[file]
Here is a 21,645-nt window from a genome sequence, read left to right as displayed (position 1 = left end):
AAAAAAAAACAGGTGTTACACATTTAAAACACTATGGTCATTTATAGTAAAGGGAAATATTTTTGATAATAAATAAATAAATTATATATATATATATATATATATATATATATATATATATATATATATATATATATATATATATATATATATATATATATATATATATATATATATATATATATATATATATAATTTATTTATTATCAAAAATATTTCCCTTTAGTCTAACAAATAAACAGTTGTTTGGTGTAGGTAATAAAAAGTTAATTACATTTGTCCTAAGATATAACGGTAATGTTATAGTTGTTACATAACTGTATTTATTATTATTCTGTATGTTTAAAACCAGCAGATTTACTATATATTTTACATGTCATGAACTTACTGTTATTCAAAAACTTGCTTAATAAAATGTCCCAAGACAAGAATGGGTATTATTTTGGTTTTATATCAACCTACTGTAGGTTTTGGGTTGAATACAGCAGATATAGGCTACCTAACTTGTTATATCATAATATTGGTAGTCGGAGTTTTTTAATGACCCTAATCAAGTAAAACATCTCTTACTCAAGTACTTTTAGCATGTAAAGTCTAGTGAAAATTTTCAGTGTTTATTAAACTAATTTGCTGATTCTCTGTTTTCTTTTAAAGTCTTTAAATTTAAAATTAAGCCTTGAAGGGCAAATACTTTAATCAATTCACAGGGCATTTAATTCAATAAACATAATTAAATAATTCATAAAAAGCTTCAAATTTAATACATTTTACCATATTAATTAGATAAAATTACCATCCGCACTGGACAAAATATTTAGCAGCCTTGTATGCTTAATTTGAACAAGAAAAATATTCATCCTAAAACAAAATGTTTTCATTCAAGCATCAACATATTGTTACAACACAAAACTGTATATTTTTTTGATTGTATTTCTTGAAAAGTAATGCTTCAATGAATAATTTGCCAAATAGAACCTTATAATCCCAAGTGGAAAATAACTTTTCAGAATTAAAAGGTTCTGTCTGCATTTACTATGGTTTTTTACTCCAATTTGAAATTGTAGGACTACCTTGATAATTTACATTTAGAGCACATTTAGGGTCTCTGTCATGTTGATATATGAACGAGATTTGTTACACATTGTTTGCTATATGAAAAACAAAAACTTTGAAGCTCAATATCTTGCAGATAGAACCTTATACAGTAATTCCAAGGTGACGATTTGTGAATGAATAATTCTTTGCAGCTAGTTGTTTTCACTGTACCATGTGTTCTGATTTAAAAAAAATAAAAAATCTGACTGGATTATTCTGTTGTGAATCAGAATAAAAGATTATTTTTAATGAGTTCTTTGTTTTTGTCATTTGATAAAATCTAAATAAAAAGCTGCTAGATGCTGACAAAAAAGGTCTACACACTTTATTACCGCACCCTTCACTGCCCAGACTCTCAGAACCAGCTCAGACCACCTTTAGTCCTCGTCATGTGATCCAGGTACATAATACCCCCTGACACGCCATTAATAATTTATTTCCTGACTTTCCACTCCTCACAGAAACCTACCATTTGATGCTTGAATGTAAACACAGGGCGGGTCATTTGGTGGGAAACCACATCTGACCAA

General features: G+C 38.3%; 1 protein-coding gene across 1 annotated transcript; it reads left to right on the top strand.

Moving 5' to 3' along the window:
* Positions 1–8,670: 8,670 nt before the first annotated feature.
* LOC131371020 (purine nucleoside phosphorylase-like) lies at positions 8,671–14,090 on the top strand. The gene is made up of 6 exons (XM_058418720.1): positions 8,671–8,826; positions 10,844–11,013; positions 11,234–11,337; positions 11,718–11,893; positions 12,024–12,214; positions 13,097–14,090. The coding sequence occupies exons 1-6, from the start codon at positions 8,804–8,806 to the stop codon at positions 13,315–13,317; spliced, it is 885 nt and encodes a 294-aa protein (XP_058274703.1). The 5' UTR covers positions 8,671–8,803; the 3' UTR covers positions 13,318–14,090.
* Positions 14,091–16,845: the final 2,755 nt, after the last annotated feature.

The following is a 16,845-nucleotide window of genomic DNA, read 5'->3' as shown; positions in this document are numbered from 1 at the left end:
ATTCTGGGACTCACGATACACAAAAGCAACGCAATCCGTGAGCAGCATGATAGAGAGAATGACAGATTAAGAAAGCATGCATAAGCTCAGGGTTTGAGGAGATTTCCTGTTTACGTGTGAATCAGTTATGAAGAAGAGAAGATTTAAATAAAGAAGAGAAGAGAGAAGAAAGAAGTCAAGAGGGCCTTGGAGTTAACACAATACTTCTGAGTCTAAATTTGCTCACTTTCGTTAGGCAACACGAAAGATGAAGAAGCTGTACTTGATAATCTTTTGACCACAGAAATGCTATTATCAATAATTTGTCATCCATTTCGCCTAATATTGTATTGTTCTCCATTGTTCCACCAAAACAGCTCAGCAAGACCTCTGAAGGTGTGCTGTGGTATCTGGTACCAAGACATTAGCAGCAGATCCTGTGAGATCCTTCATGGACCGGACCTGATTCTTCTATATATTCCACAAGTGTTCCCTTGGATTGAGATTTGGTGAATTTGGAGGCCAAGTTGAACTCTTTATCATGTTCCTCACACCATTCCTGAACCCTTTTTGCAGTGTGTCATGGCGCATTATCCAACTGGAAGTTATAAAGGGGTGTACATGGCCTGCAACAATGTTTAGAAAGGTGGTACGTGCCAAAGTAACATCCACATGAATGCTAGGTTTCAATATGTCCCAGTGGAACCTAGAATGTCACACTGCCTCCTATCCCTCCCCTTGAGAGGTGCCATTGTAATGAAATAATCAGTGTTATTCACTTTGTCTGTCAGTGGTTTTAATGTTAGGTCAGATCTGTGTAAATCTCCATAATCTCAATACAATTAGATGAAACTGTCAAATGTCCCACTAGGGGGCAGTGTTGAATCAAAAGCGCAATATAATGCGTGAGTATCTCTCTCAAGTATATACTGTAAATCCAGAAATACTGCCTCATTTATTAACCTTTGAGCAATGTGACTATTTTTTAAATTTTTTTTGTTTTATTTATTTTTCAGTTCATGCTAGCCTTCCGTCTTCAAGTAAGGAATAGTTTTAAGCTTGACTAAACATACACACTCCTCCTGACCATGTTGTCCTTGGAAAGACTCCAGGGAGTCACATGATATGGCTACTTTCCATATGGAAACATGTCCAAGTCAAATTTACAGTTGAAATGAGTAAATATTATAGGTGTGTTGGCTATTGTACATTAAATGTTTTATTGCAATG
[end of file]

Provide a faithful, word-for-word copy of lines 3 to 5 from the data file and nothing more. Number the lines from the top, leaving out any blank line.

General features: G+C 38.3%; 1 protein-coding gene across 1 annotated transcript; it reads left to right on the top strand.

Moving 5' to 3' along the window:
* Positions 1–8,670: 8,670 nt before the first annotated feature.